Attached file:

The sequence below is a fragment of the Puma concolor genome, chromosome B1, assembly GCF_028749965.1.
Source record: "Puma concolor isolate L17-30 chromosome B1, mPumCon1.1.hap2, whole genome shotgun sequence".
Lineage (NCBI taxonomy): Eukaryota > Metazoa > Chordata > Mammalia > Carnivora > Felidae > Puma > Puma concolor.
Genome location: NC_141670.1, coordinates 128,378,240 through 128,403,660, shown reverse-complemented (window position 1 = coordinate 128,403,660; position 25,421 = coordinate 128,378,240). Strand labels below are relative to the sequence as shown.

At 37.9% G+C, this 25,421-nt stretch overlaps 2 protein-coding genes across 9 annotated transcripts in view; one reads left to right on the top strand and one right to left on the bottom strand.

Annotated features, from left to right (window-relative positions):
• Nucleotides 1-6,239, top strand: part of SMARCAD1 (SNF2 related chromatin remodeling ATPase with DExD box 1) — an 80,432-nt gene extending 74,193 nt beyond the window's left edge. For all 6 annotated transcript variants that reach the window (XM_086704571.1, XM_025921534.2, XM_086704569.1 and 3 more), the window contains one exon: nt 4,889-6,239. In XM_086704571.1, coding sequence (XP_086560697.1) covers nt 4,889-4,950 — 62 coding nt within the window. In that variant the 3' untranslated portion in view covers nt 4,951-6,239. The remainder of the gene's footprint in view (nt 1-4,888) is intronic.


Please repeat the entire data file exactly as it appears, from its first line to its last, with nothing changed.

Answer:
The sequence below is a fragment of the Puma concolor genome, chromosome B1, assembly GCF_028749965.1.
Source record: "Puma concolor isolate L17-30 chromosome B1, mPumCon1.1.hap2, whole genome shotgun sequence".
Lineage (NCBI taxonomy): Eukaryota > Metazoa > Chordata > Mammalia > Carnivora > Felidae > Puma > Puma concolor.
Genome location: NC_141670.1, coordinates 128,378,240 through 128,403,660, shown reverse-complemented (window position 1 = coordinate 128,403,660; position 25,421 = coordinate 128,378,240). Strand labels below are relative to the sequence as shown.

At 37.9% G+C, this 25,421-nt stretch overlaps 2 protein-coding genes across 9 annotated transcripts in view; one reads left to right on the top strand and one right to left on the bottom strand.

Annotated features, from left to right (window-relative positions):
• Nucleotides 1-6,239, top strand: part of SMARCAD1 (SNF2 related chromatin remodeling ATPase with DExD box 1) — an 80,432-nt gene extending 74,193 nt beyond the window's left edge. For all 6 annotated transcript variants that reach the window (XM_086704571.1, XM_025921534.2, XM_086704569.1 and 3 more), the window contains one exon: nt 4,889-6,239. In XM_086704571.1, coding sequence (XP_086560697.1) covers nt 4,889-4,950 — 62 coding nt within the window. In that variant the 3' untranslated portion in view covers nt 4,951-6,239. The remainder of the gene's footprint in view (nt 1-4,888) is intronic.